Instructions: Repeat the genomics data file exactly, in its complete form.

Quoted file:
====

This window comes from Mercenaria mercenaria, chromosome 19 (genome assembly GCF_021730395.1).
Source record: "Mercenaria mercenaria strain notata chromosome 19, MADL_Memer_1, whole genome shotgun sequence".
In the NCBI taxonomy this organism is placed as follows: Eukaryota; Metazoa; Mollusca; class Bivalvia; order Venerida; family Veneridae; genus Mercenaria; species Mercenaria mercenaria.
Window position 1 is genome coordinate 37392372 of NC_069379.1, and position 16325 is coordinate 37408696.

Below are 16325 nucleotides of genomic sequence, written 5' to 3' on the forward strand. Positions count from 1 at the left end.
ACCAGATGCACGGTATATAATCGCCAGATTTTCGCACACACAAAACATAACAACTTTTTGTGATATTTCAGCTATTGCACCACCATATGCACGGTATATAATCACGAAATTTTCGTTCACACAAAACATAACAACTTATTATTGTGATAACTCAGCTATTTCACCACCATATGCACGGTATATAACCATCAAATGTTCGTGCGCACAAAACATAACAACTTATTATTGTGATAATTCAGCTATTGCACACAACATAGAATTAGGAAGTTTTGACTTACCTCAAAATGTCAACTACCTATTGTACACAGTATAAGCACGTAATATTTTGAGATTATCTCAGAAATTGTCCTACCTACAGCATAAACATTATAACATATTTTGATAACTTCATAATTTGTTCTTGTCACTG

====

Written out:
This window comes from Mercenaria mercenaria, chromosome 19 (genome assembly GCF_021730395.1).
Source record: "Mercenaria mercenaria strain notata chromosome 19, MADL_Memer_1, whole genome shotgun sequence".
In the NCBI taxonomy this organism is placed as follows: Eukaryota; Metazoa; Mollusca; class Bivalvia; order Venerida; family Veneridae; genus Mercenaria; species Mercenaria mercenaria.
Window position 1 is genome coordinate 37392372 of NC_069379.1, and position 16325 is coordinate 37408696.

Below are 16325 nucleotides of genomic sequence, written 5' to 3' on the forward strand. Positions count from 1 at the left end.
ACCAGATGCACGGTATATAATCGCCAGATTTTCGCACACACAAAACATAACAACTTTTTGTGATATTTCAGCTATTGCACCACCATATGCACGGTATATAATCACGAAATTTTCGTTCACACAAAACATAACAACTTATTATTGTGATAACTCAGCTATTTCACCACCATATGCACGGTATATAACCATCAAATGTTCGTGCGCACAAAACATAACAACTTATTATTGTGATAATTCAGCTATTGCACACAACATAGAATTAGGAAGTTTTGACTTACCTCAAAATGTCAACTACCTATTGTACACAGTATAAGCACGTAATATTTTGAGATTATCTCAGAAATTGTCCTACCTACAGCATAAACATTATAACATATTTTGATAACTTCATAATTTGTTCTTGTCACTG